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Cradle cap

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What is cradle cap?

Cradle cap is a build-up of yellow, greasy and often scaly patches of skin, usually on your baby’s scalp.

It’s a common and harmless condition causing no discomfort to the baby. It often lasts for a few months and usually clears up by the time the baby is 2 years old.

What are the symptoms of cradle cap?

The main symptom of cradle cap is scaling on your baby’s scalp. Sometimes there might be cradle cap on the eyebrows or behind the ears.

The affected skin can also appear red, flaky and a yellowish crust might also form. There can be some hair loss when the affected areas of skin loosen. Sometimes the skin might be red due to eczema underneath the cradle cap.

Cradle cap is not painful or itchy for your baby.

Example of a baby with cradle cap.
An example of cradle cap.

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What causes cradle cap?

Cradle cap happens when the skin on your baby’s scalp makes too much oil, called sebum. This prevents the skin cells from shedding properly and causes a build-up of dead skin on the scalp.

Cradle cap is not contagious and it is not caused by poor hygiene.

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When should I see a doctor?

See a doctor if you think your baby’s skin is infected. It may be infected if:

  • the skin looks red and inflamed
  • the rash is weeping or smelling
  • the rash is spreading
  • your baby is unwell
  • the cradle cap continues to worsen after your baby is 3 months old
  • your baby’s scalp is very itchy (your baby is scratching it a lot)

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How is cradle cap treated?

Cradle cap usually doesn’t need treatment. It should clear up on its own after a few months.

To get rid of the scale, you can regularly massage baby oil or Vaseline into your baby’s scalp and wash it out with baby shampoo. This should soften the crust, which you can then gently remove with a cotton bud or soft baby toothbrush.

If this doesn’t work, you can use a mild anti-dandruff shampoo. Be careful not to get it in your baby’s eyes. Don’t use anti-dandruff shampoo for more than 2 weeks on a baby.

Don’t force the crusts to come off.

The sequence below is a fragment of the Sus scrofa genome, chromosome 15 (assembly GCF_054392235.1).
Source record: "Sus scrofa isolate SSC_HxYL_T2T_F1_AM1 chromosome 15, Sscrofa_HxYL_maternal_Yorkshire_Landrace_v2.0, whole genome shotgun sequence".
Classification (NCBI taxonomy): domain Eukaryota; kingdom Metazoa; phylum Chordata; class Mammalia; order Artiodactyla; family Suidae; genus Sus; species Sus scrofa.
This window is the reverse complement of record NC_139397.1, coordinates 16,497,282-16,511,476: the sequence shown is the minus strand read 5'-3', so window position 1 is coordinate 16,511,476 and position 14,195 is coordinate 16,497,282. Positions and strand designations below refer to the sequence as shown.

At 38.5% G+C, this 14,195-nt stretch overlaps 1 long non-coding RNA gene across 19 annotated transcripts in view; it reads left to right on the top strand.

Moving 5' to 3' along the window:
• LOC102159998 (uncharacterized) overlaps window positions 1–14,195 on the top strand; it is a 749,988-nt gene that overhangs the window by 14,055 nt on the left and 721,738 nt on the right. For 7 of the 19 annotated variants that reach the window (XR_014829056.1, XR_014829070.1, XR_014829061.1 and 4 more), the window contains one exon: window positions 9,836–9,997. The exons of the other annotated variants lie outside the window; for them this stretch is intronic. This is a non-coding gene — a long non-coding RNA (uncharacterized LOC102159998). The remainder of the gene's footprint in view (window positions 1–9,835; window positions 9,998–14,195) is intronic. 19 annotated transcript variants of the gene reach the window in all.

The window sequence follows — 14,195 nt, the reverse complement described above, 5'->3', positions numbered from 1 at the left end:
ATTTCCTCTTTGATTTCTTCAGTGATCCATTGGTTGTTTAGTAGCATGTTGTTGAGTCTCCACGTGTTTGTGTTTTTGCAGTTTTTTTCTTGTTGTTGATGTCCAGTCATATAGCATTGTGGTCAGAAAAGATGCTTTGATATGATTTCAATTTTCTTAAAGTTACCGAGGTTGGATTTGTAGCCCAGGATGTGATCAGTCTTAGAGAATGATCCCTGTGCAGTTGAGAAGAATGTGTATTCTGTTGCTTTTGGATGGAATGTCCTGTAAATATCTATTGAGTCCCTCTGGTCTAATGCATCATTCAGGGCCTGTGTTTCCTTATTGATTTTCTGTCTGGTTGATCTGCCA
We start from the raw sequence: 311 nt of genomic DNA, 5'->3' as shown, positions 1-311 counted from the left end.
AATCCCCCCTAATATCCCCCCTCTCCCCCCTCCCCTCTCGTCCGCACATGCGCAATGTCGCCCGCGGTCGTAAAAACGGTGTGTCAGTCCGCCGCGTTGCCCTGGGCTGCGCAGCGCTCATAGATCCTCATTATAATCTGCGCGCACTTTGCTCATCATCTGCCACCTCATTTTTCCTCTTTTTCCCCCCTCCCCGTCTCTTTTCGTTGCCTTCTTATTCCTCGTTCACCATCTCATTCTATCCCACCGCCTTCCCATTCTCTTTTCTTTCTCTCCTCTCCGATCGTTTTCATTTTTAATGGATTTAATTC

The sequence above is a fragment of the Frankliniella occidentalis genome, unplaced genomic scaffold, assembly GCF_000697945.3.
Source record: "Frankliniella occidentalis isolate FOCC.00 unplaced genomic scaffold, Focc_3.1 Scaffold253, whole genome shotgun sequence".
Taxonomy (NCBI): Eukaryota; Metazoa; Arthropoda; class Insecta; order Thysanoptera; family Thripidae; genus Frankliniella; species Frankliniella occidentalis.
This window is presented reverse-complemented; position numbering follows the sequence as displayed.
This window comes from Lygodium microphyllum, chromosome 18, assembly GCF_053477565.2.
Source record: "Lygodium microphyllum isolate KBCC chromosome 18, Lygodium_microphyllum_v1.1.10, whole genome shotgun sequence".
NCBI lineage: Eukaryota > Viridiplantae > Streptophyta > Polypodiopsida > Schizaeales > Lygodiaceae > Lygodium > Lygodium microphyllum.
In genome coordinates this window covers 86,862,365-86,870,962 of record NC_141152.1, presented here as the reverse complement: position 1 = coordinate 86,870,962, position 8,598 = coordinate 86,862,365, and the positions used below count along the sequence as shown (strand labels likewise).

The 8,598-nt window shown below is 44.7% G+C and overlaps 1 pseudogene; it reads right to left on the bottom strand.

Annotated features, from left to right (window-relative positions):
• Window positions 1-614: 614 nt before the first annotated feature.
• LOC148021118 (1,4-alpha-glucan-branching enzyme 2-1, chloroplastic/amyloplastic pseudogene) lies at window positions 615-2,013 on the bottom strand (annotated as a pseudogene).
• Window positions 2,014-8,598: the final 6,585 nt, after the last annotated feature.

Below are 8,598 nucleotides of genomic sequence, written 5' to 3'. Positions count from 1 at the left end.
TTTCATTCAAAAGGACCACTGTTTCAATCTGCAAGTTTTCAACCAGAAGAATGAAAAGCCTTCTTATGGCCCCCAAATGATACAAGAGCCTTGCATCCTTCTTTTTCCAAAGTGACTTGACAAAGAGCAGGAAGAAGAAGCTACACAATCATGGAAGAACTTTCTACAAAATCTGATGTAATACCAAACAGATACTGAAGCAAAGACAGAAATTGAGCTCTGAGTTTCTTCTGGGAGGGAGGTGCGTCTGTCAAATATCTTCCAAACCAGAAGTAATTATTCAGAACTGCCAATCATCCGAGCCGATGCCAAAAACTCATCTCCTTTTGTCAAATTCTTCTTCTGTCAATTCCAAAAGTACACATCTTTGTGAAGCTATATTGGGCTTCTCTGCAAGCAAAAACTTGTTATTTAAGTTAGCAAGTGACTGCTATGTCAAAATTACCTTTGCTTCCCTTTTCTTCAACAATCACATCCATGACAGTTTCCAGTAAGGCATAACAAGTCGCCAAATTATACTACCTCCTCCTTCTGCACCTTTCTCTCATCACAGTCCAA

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Complications of cradle cap

Sometimes the skin under the cradle cap can become infected, or eczema can develop underneath it.

Both of these conditions should be treated by a doctor.

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Last reviewed: September 2019

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Top results

Cradle cap

Cradle cap is the name given to the yellowish, greasy scaly patches that appear on the scalp of young babies. It is very common, harmless and doesn't cause discomfort.

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Cradle cap - myDr.com.au

Cradle cap usually gets better on its own, within a few weeks of appearing.There are several things you can do at home (self-care) to try to improve cradle cap and treatments are available from your d

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Cradle cap also known as seborrheic dermatitis makes the skin on babys scalp dry, red and flaky. It is harmless, not contagious and usually cures itself.

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Seborrhoeic Dermatitis and Cradle Cap - ACD

Seborrhoeic dermatitis and Cradle Cap is inflammation of the skin that usually occurs on areas of the body such as the head and trunk where there are a greater number of oil glands.

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Parenting and Child Health - Health Topics - Cradle cap

Cradle cap is a yellowish, patchy, greasy, scaly, crusty and sometimes smelly skin rash that occurs on the scalp of recently born babies

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Cradle cap treatment: babies | Raising Children Network

Cradle cap is the oily, scaly crust that babies get on scalps and torsos and in body folds. It usually doesnt need treatment and goes away by itself.

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Dandruff in children and teenagers | Raising Children Network

Dandruff is common and normal in children and teens. You can usually treat it with anti-dandruff shampoo. Read more about dandruff treatment and causes.

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Kids' Health - Topics - Dandruff

Dandruff is flaking on the scalp that some people start getting around puberty

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Post-inflammatory hypopigmentation - ACD

Damage to the skin from trauma or inflammation may result in discolouration of the affected area. Compared with normal skin, these areas may appear slightly lighter (hypopigmentation).

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Dandruff - myDr.com.au

Dandruff is when your scalp sheds excessive amounts of larger-than-normalskin flakes. These flakes stick to the hair shafts, eventually falling on the collars and shoulders of clothes.

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